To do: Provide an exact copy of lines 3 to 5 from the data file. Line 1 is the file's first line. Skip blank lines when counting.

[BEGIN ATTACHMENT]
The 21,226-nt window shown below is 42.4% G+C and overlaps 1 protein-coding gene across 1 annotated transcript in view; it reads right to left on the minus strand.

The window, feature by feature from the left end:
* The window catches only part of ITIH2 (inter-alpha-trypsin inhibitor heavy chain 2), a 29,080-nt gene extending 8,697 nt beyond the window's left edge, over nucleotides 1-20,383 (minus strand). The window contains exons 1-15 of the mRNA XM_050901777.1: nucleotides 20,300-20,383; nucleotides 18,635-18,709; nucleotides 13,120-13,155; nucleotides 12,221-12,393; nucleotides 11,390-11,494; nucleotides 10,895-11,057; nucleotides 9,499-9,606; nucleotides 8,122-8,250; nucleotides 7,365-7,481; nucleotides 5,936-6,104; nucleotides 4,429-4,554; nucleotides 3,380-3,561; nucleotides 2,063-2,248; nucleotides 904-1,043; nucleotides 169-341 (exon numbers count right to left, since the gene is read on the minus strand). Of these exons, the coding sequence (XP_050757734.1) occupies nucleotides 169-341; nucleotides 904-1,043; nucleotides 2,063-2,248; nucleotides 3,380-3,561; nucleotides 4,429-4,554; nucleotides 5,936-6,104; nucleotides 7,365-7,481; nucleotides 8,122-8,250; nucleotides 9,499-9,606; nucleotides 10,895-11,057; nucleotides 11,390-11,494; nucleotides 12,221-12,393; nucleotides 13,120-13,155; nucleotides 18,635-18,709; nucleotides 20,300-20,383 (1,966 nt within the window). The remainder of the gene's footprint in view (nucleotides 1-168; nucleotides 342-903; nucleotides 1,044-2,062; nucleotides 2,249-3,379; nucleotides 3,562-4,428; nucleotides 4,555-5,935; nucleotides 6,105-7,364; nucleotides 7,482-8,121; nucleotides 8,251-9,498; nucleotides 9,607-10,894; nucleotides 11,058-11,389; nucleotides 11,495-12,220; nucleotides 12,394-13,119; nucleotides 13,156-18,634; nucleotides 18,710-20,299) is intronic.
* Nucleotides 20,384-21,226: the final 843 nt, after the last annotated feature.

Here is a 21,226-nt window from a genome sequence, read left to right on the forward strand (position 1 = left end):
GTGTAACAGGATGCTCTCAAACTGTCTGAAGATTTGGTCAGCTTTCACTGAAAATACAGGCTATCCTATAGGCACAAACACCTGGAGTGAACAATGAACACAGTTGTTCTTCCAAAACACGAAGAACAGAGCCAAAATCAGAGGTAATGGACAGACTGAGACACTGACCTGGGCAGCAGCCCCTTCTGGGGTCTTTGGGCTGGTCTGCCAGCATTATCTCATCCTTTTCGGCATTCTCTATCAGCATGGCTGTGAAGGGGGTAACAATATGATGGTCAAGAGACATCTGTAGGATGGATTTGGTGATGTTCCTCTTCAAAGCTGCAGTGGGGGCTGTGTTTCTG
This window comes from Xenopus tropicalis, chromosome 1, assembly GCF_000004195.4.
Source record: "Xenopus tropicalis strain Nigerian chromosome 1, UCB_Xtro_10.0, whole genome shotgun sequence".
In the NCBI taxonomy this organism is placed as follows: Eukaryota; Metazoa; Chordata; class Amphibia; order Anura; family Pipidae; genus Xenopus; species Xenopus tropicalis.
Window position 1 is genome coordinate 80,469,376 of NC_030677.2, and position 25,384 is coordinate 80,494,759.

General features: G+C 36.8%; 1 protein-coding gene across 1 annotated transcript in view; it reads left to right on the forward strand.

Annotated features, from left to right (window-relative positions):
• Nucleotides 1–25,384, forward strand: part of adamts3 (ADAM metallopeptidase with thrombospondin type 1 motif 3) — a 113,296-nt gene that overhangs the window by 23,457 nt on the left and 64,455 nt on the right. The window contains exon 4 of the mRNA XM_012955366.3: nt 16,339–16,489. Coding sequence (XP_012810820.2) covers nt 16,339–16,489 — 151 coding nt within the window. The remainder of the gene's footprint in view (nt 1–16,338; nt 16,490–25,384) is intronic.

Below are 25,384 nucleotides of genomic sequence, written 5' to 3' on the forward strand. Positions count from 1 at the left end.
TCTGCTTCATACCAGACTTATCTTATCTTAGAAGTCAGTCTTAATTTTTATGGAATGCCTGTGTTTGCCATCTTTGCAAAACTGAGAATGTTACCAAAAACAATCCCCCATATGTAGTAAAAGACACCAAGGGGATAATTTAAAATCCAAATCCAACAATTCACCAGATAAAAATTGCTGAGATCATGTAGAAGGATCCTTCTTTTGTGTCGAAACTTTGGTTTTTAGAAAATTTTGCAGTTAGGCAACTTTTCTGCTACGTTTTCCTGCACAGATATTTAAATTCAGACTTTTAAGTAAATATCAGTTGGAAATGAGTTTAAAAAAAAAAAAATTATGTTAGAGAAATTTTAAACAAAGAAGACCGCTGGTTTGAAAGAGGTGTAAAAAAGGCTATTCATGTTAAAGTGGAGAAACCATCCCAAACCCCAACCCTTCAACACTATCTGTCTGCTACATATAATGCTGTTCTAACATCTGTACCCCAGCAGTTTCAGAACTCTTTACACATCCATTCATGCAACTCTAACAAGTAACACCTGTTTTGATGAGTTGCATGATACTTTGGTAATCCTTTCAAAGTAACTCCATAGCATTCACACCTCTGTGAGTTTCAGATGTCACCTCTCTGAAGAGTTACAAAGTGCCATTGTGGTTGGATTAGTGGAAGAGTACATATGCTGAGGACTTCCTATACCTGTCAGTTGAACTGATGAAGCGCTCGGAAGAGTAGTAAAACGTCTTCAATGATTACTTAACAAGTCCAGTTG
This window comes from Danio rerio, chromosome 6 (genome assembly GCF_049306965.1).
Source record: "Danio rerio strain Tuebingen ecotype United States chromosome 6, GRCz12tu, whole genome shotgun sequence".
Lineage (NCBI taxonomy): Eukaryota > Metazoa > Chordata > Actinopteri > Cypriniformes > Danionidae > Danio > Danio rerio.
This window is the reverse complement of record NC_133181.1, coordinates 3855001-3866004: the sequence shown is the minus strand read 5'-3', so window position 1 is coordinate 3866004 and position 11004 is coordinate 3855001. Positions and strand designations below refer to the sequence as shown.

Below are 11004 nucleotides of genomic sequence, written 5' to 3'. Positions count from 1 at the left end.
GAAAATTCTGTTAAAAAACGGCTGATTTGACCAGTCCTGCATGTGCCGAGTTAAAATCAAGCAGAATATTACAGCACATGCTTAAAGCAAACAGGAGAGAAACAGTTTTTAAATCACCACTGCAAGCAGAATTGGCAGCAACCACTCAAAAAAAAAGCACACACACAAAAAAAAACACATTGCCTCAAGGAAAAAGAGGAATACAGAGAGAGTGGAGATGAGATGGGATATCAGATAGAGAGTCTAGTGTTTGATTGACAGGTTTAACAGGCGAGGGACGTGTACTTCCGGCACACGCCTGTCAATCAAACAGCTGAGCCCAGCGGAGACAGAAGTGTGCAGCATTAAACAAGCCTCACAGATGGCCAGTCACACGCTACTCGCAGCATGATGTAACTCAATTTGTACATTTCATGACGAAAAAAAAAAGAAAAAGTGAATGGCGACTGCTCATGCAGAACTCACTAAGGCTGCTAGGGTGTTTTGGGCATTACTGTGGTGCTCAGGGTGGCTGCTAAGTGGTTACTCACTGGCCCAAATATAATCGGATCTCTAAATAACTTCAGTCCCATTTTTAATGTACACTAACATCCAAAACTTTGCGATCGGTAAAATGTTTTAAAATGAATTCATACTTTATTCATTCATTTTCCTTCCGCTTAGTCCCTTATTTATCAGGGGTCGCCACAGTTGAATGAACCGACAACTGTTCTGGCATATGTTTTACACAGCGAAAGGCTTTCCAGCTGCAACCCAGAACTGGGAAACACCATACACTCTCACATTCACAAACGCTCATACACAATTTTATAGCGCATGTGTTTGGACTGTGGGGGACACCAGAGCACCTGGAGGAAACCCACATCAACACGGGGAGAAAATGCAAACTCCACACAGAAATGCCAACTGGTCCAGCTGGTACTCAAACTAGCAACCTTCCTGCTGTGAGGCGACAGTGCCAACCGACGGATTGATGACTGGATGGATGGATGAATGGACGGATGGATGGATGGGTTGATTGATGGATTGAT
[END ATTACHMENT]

* The window catches only part of ITIH2 (inter-alpha-trypsin inhibitor heavy chain 2), a 29,080-nt gene extending 8,697 nt beyond the window's left edge, over nucleotides 1-20,383 (minus strand). The window contains exons 1-15 of the mRNA XM_050901777.1: nucleotides 20,300-20,383; nucleotides 18,635-18,709; nucleotides 13,120-13,155; nucleotides 12,221-12,393; nucleotides 11,390-11,494; nucleotides 10,895-11,057; nucleotides 9,499-9,606; nucleotides 8,122-8,250; nucleotides 7,365-7,481; nucleotides 5,936-6,104; nucleotides 4,429-4,554; nucleotides 3,380-3,561; nucleotides 2,063-2,248; nucleotides 904-1,043; nucleotides 169-341 (exon numbers count right to left, since the gene is read on the minus strand). Of these exons, the coding sequence (XP_050757734.1) occupies nucleotides 169-341; nucleotides 904-1,043; nucleotides 2,063-2,248; nucleotides 3,380-3,561; nucleotides 4,429-4,554; nucleotides 5,936-6,104; nucleotides 7,365-7,481; nucleotides 8,122-8,250; nucleotides 9,499-9,606; nucleotides 10,895-11,057; nucleotides 11,390-11,494; nucleotides 12,221-12,393; nucleotides 13,120-13,155; nucleotides 18,635-18,709; nucleotides 20,300-20,383 (1,966 nt within the window). The remainder of the gene's footprint in view (nucleotides 1-168; nucleotides 342-903; nucleotides 1,044-2,062; nucleotides 2,249-3,379; nucleotides 3,562-4,428; nucleotides 4,555-5,935; nucleotides 6,105-7,364; nucleotides 7,482-8,121; nucleotides 8,251-9,498; nucleotides 9,607-10,894; nucleotides 11,058-11,389; nucleotides 11,495-12,220; nucleotides 12,394-13,119; nucleotides 13,156-18,634; nucleotides 18,710-20,299) is intronic.
* Nucleotides 20,384-21,226: the final 843 nt, after the last annotated feature.

Here is a 21,226-nt window from a genome sequence, read left to right on the forward strand (position 1 = left end):